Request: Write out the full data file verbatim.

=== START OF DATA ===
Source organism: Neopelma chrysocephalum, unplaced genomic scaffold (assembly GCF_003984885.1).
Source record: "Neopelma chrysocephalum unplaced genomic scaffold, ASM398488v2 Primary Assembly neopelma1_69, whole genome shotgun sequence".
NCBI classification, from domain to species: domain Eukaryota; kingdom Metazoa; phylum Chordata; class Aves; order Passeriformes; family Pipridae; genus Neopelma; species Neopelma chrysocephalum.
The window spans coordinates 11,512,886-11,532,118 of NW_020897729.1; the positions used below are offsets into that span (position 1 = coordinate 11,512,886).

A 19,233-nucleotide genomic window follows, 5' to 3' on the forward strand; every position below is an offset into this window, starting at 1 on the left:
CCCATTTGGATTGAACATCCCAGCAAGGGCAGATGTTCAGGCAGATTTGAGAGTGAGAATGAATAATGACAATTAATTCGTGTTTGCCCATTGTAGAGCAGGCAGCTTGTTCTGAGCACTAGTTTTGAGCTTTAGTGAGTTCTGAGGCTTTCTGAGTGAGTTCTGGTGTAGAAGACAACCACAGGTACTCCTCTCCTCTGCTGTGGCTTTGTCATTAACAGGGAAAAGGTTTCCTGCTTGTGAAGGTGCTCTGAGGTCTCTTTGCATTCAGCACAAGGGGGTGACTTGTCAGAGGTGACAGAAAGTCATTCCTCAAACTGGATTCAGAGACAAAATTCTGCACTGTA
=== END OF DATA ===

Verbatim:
Source organism: Neopelma chrysocephalum, unplaced genomic scaffold (assembly GCF_003984885.1).
Source record: "Neopelma chrysocephalum unplaced genomic scaffold, ASM398488v2 Primary Assembly neopelma1_69, whole genome shotgun sequence".
NCBI classification, from domain to species: domain Eukaryota; kingdom Metazoa; phylum Chordata; class Aves; order Passeriformes; family Pipridae; genus Neopelma; species Neopelma chrysocephalum.
The window spans coordinates 11,512,886-11,532,118 of NW_020897729.1; the positions used below are offsets into that span (position 1 = coordinate 11,512,886).

A 19,233-nucleotide genomic window follows, 5' to 3' on the forward strand; every position below is an offset into this window, starting at 1 on the left:
CCCATTTGGATTGAACATCCCAGCAAGGGCAGATGTTCAGGCAGATTTGAGAGTGAGAATGAATAATGACAATTAATTCGTGTTTGCCCATTGTAGAGCAGGCAGCTTGTTCTGAGCACTAGTTTTGAGCTTTAGTGAGTTCTGAGGCTTTCTGAGTGAGTTCTGGTGTAGAAGACAACCACAGGTACTCCTCTCCTCTGCTGTGGCTTTGTCATTAACAGGGAAAAGGTTTCCTGCTTGTGAAGGTGCTCTGAGGTCTCTTTGCATTCAGCACAAGGGGGTGACTTGTCAGAGGTGACAGAAAGTCATTCCTCAAACTGGATTCAGAGACAAAATTCTGCACTGTA